The Telegraph
Since 1st March, 1999
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Health and law review right to die

For the first time in the city, doctors, lawyers and representatives of voluntary organisations took part in a programme to discuss euthanasia.

Despite the fact that euthanasia is banned in India, doctors, including Swaraj Banerjee, and criminal lawyer Milan Mukherjee addressed the issue during a discussion on Tuesday at Belle-Vue Clinic, on whether one had the right to allow a terminally-ill patient to die peacefully.

“The law does not permit weaning away a patient from the ventilator,” pointed out Mukherjee. Other doctors, however, argued that the wishes of a terminally-ill patient must also be respected. Some of the patients, present at the discussion, also supported euthanasia

Sunil Bhattacharjee, secretary of the Calcutta Society for the Right to Die with Dignity, advocating the legalisation of euthanasia in India, explained that hundreds in the country die a painful death every year from terminal diseases.

“I think euthanasia should be legalised. We need your support in building up a momentum in the city,” said Bhattacharjee. He added that the Society would hold one of the biggest conventions on euthanasia in the city shortly.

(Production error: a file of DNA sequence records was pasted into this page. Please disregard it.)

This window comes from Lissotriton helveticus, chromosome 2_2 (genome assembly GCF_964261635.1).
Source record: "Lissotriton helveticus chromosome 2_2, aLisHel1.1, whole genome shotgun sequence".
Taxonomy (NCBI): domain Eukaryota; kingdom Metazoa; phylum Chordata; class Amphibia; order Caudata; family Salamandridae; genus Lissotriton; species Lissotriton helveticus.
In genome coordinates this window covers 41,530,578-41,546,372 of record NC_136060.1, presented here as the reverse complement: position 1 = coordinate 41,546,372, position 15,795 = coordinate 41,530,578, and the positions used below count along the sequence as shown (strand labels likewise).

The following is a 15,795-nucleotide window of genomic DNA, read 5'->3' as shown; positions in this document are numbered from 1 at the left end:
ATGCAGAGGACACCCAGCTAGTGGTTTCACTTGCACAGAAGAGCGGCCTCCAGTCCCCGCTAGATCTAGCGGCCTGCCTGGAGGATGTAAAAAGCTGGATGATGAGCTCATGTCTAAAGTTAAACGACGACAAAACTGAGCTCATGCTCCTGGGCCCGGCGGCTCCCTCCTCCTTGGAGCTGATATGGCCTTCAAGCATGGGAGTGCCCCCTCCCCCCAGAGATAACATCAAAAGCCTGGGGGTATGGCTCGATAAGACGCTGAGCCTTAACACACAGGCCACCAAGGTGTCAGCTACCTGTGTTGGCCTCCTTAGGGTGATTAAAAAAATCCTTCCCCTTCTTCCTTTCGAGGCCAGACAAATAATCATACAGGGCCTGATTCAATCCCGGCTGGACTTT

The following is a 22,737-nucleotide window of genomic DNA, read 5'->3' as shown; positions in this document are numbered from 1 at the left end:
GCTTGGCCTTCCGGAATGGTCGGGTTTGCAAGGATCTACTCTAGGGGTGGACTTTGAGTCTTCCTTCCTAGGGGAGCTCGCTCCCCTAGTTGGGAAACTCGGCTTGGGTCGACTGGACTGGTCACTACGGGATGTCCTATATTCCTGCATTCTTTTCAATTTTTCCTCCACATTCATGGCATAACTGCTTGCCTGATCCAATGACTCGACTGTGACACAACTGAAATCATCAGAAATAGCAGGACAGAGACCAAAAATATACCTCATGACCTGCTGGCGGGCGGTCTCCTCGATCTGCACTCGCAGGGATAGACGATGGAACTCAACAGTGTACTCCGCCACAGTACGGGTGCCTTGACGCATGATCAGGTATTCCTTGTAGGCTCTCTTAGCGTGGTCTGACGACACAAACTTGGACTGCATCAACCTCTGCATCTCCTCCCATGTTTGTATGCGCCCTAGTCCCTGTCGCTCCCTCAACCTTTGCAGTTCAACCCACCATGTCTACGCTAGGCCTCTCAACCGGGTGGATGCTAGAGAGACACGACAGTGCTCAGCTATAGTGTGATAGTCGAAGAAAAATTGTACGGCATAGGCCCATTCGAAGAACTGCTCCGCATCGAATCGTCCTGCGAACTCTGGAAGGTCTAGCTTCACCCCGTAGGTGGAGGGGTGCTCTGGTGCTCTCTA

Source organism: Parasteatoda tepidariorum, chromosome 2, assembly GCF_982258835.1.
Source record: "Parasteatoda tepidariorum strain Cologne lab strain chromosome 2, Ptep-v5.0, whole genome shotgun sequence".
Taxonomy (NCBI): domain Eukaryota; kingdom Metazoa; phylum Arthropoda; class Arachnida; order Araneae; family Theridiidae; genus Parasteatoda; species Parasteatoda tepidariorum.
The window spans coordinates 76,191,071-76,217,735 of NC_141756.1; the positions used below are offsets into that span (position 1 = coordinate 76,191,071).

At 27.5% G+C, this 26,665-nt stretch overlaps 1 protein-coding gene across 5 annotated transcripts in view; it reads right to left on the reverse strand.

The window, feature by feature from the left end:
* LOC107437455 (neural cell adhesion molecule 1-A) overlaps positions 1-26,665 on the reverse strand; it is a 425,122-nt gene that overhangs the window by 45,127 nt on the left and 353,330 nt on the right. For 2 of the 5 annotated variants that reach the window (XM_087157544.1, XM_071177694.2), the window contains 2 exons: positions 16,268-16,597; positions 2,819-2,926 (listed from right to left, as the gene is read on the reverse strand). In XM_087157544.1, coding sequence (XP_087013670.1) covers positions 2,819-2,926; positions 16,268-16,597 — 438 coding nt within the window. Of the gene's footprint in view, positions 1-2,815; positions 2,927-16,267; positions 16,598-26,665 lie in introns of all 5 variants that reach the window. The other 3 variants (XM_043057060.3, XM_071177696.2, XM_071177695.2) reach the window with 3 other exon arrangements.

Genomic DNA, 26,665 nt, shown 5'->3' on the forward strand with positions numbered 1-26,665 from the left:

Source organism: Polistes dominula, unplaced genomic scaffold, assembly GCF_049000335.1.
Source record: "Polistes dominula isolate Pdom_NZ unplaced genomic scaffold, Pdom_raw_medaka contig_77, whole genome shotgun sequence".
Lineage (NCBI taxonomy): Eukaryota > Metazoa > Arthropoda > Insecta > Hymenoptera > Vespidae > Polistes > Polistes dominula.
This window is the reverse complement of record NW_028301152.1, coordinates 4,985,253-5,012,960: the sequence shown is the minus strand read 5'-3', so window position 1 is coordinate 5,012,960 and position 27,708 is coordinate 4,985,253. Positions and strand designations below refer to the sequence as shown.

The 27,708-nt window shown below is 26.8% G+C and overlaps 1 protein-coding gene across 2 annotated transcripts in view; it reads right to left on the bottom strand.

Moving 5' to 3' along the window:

The doctors also discussed in detail the medico-legal issues and the unity of the medical fraternity to overcome lapses. “In this hour, when doctors are being subjected to all kinds of public scrutiny, they should be extra-cautious in their work,” said P. Tandon of Belle-Vue.

Justice Umesh Chandra Banerjee (Retd) spoke on the poor state of healthcare in government hospitals. He explained the difference between “error of judgment” and “deliberate negligence” on part of the medical practitioners, which often creates confusion. Citing examples of gross negligence on the part of doctors, resulting in deaths and physical deformity, Justice Banerjee explained how doctors often forgot their duties. “This is the time for all doctors to rectify their mistakes and eliminate the chance of wrong diagnosis,” Justice Banerjee said.

Mukherjee added that unlike lawyers, who hold the right to appeal to a higher court even after committing a mistake, doctors get no second chance.

Discussing issues like emergency services in private hospitals — currently embroiled in a controversy — Justice Banerjee said that all hospitals have to cater to emergency services, without bothering about the fees or the financial status of the patient.

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